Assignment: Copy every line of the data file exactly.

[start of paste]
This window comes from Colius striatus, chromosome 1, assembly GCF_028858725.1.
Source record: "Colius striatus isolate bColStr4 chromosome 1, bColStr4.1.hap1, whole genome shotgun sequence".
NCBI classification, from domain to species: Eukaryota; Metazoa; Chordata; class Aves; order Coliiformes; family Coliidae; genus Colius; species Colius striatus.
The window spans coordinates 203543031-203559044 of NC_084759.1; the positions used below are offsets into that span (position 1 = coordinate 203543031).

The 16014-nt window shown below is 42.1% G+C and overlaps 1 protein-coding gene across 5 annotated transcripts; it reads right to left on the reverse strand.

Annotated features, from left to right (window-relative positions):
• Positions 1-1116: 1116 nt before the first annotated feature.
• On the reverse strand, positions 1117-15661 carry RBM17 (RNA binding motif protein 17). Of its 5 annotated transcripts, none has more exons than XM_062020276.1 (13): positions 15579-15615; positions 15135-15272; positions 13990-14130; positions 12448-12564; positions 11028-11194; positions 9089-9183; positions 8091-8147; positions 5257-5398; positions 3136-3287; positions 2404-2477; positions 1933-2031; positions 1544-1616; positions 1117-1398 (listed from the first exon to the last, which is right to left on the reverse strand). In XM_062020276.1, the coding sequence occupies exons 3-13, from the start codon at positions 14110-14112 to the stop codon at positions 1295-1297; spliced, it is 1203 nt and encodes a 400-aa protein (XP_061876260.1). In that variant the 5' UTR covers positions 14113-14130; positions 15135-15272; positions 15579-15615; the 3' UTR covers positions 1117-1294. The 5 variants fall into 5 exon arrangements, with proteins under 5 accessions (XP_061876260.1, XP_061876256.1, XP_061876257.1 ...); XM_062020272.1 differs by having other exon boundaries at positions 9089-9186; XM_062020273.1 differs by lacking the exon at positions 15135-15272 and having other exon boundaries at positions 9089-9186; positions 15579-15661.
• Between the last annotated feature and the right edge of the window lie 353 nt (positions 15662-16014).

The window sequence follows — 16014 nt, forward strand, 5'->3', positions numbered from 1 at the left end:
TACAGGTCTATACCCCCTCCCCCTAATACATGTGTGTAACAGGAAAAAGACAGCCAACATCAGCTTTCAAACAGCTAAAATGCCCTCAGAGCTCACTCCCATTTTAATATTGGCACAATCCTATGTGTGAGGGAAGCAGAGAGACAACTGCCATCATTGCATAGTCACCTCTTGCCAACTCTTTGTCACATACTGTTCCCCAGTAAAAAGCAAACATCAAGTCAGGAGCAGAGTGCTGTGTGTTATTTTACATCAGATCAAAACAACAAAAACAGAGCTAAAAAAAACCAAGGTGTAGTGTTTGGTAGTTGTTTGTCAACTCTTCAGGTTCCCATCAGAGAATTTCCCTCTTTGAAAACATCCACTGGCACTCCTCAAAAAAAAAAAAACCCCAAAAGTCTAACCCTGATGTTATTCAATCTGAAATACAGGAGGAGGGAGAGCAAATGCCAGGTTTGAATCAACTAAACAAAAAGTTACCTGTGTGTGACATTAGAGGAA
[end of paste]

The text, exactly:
This window comes from Colius striatus, chromosome 1, assembly GCF_028858725.1.
Source record: "Colius striatus isolate bColStr4 chromosome 1, bColStr4.1.hap1, whole genome shotgun sequence".
NCBI classification, from domain to species: Eukaryota; Metazoa; Chordata; class Aves; order Coliiformes; family Coliidae; genus Colius; species Colius striatus.
The window spans coordinates 203543031-203559044 of NC_084759.1; the positions used below are offsets into that span (position 1 = coordinate 203543031).

The 16014-nt window shown below is 42.1% G+C and overlaps 1 protein-coding gene across 5 annotated transcripts; it reads right to left on the reverse strand.

Annotated features, from left to right (window-relative positions):
• Positions 1-1116: 1116 nt before the first annotated feature.
• On the reverse strand, positions 1117-15661 carry RBM17 (RNA binding motif protein 17). Of its 5 annotated transcripts, none has more exons than XM_062020276.1 (13): positions 15579-15615; positions 15135-15272; positions 13990-14130; positions 12448-12564; positions 11028-11194; positions 9089-9183; positions 8091-8147; positions 5257-5398; positions 3136-3287; positions 2404-2477; positions 1933-2031; positions 1544-1616; positions 1117-1398 (listed from the first exon to the last, which is right to left on the reverse strand). In XM_062020276.1, the coding sequence occupies exons 3-13, from the start codon at positions 14110-14112 to the stop codon at positions 1295-1297; spliced, it is 1203 nt and encodes a 400-aa protein (XP_061876260.1). In that variant the 5' UTR covers positions 14113-14130; positions 15135-15272; positions 15579-15615; the 3' UTR covers positions 1117-1294. The 5 variants fall into 5 exon arrangements, with proteins under 5 accessions (XP_061876260.1, XP_061876256.1, XP_061876257.1 ...); XM_062020272.1 differs by having other exon boundaries at positions 9089-9186; XM_062020273.1 differs by lacking the exon at positions 15135-15272 and having other exon boundaries at positions 9089-9186; positions 15579-15661.
• Between the last annotated feature and the right edge of the window lie 353 nt (positions 15662-16014).

The window sequence follows — 16014 nt, forward strand, 5'->3', positions numbered from 1 at the left end:
TACAGGTCTATACCCCCTCCCCCTAATACATGTGTGTAACAGGAAAAAGACAGCCAACATCAGCTTTCAAACAGCTAAAATGCCCTCAGAGCTCACTCCCATTTTAATATTGGCACAATCCTATGTGTGAGGGAAGCAGAGAGACAACTGCCATCATTGCATAGTCACCTCTTGCCAACTCTTTGTCACATACTGTTCCCCAGTAAAAAGCAAACATCAAGTCAGGAGCAGAGTGCTGTGTGTTATTTTACATCAGATCAAAACAACAAAAACAGAGCTAAAAAAAACCAAGGTGTAGTGTTTGGTAGTTGTTTGTCAACTCTTCAGGTTCCCATCAGAGAATTTCCCTCTTTGAAAACATCCACTGGCACTCCTCAAAAAAAAAAAAACCCCAAAAGTCTAACCCTGATGTTATTCAATCTGAAATACAGGAGGAGGGAGAGCAAATGCCAGGTTTGAATCAACTAAACAAAAAGTTACCTGTGTGTGACATTAGAGGAA